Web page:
### Circle Object

To create a wireframe Circle object, set the C/A/O/M to Create > Circle, and choose the desired method (see below for the supported methods).

#### Overview

The basic definition of a circle is a coordinate location of its center and a radius. By default, a circle is automatically created with a local system at its center so that it is easy to move the circle and to introduce an orientation in 2D or 3D space. Figure 5 illustrates the visual appearance of a circle object.

The circle object is parameterized as follows: 0.0 ≤ P1 ≤ 360.0 degrees. It is possible to create a circular arc by specifying a subset of the parameter range (e.g. 45 ≤ P1 ≤ 115). The location, radius, and parameter range of the circle may be parametric.

#### Supported Methods

The following methods are supported for the creation of circle objects:

**3-Pt. Arc**: A circular arc can be defined using the 3-Pt. Arc method. The three points together determine the orientation and radius of the circle. The first and last points selected define the range of the arc. The second point determines which side of the circle to represent with the arc.**3-Pt Circle**: A circle may be defined by the 3-Pt Circle method in which the circle will pass through all three selected points.**3-Pt Circle(CRP)**: A circle may also be defined by the 3-Pt CRP (center, radius, point) method. In this case, the first point represents the center of the circle, the second point established the radius of the circle and the direction of the local x axis, and the third point establishes the plane in which the circle lies. The circle is a complete 360 degree circle.- Delta
- Local
- Locate
- Offset
- Point
- Sample

Consult the Primitive Geometry Creation Methods section for detailed descriptions for Delta, Local, Locate, Offset, Point and Sample.

### Ellipse Object

To create a wireframe Ellipse object, set the C/A/O/M to Create > Ellipse, and choose the desired method (see below for the supported methods).

#### Overview

The basic definition of an ellipse is a coordinate location of its center, a major axis radius and a minor axis radius. By default, an ellipse is automatically created with a local system at its center so that it is easy to move the ellipse and to introduce an orientation in 2D or 3D space. Figure 6 illustrates the visual appearance of an ellipse object.

The ellipse object is parameterized as follows: 0.0 ≤ P1 ≤ 360.0 degrees. It is possible to create an elliptical arc by specifying a subset of the parameter range (e.g. 45 ≤ P1 ≤ 115).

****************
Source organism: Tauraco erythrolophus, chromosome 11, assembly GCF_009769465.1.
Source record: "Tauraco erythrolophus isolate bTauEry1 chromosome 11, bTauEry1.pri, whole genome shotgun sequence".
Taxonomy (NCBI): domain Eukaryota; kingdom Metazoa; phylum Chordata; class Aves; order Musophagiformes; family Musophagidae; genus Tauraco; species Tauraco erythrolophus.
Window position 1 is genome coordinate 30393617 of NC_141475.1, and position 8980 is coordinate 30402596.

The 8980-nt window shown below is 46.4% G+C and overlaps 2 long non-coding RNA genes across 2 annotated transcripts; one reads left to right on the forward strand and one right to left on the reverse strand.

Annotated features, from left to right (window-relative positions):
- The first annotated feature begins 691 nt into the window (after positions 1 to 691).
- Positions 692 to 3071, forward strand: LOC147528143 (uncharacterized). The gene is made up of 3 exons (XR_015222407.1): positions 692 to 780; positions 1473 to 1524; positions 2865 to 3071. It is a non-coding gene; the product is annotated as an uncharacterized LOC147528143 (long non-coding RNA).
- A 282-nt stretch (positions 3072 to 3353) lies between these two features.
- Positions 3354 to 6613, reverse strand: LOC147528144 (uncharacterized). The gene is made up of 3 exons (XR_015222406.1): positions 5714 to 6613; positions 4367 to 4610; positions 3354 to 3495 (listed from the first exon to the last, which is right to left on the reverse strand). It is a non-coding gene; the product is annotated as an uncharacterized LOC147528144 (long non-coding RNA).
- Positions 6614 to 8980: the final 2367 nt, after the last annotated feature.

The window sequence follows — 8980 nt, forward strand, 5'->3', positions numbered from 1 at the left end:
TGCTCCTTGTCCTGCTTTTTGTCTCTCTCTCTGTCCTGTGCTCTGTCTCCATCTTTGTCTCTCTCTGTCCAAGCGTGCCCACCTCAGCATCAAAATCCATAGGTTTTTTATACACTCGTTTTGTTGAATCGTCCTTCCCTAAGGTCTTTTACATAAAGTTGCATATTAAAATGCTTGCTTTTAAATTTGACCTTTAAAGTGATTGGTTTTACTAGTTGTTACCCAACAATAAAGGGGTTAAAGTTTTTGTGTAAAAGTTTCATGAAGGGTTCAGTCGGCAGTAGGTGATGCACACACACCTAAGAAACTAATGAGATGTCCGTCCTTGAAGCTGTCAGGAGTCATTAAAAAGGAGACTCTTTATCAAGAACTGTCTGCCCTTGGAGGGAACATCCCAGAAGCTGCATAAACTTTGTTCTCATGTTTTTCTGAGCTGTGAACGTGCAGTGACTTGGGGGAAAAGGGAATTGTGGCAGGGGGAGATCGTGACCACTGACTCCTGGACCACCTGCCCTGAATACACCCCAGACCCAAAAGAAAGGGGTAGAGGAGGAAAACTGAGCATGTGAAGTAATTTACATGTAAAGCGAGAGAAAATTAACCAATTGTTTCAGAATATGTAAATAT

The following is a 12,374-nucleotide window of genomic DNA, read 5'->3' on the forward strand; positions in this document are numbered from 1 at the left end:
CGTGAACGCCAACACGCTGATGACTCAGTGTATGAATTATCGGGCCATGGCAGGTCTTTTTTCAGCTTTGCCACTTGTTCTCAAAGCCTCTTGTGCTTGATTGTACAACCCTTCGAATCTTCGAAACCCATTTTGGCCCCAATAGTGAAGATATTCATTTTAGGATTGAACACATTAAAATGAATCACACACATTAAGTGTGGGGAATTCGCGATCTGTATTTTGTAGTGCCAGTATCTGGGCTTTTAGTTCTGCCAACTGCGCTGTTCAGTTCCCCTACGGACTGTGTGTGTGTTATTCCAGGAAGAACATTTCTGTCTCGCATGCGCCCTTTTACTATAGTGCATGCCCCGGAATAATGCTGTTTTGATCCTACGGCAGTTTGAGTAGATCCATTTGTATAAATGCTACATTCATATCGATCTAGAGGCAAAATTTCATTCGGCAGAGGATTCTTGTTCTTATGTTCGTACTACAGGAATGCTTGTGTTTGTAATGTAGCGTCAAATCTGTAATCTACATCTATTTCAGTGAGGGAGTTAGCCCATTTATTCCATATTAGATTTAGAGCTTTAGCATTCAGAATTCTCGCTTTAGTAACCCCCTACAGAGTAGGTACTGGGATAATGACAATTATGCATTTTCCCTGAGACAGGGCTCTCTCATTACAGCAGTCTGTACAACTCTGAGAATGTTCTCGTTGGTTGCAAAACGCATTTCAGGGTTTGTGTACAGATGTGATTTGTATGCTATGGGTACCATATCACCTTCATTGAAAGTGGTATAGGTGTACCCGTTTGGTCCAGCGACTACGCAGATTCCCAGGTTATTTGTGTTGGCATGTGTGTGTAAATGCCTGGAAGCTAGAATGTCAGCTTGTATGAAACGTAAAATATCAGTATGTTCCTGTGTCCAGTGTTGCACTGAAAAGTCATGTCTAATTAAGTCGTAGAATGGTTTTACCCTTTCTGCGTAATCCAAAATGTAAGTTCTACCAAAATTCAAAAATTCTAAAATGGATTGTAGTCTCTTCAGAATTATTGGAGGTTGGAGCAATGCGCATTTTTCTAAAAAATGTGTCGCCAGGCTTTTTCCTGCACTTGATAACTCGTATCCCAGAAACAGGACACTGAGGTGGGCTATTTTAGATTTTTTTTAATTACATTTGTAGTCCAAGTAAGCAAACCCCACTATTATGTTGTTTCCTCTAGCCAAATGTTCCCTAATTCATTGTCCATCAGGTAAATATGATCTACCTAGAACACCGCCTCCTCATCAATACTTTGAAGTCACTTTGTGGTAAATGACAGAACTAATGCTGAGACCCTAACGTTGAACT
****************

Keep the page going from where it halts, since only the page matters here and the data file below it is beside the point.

#### Supported Methods

The following methods are supported for the creation of ellipse objects:

- Delta
- Local
- Locate
- Offset
- Point
- Work Plane

Consult the Primitive Geometry Creation Methods section for detailed descriptions.

### Fillet Object

To create a wireframe Fillet object, set the C/A/O/M to Create > Fillet > Selection.

#### Overview

Like a circle object, the underlying definition of a fillet is a coordinate location of its center and a radius. However, the fillet is an associative object which is tied to two boundary curves. You need only to select the two curves and supply a fillet radius. The program will automatically compute the location of the center and the arc range of the fillet, and will also locate two points at the tangency locations. Figure 7 illustrates the visual appearance of a fillet object.

At present, fillets can be constructed between line objects and circle objects (i.e. two lines or one line and one circle), only.

### Polyline Object

To create a Polyline object, set the C/A/O/M to Create > Polyline, and choose the desired method (see below for the supported methods).

#### Overview

The polyline object is not a true independent object. It is actually composed of line objects which are associated with point objects. The polyline object is provided as a convenient tool for constructing a series of straight lines connecting points. Figure 8 illustrates the visual appearance of a polyline object.

#### Supported Methods

The following methods are supported for the creation of polyline objects:

- Locate
- Point
- Work Plane

Consult the Primitive Geometry Creation Methods section for detailed descriptions.

#### Example: Point Method

Try to construct a polyline as the one shown in Figure 7. First, create 6 arbitrary points, then select Geometry tab > Action: Create > Object: Polyline > Method: Point. Now, click once on each of the points, in the desired order, but double-click on the last point to indicate the end of your selection.

### Spline Object

To create a wireframe Spline object, set the C/A/O/M to Create > Spline, and choose the desired method (see below for the supported methods).

#### Overview

The spline object is a rational spline curve which may be constructed by five different methods: Fit-Auto, Locate, Point, Offset, and Mid-Offset. Figure 9 illustrates the visual appearance of a spline object.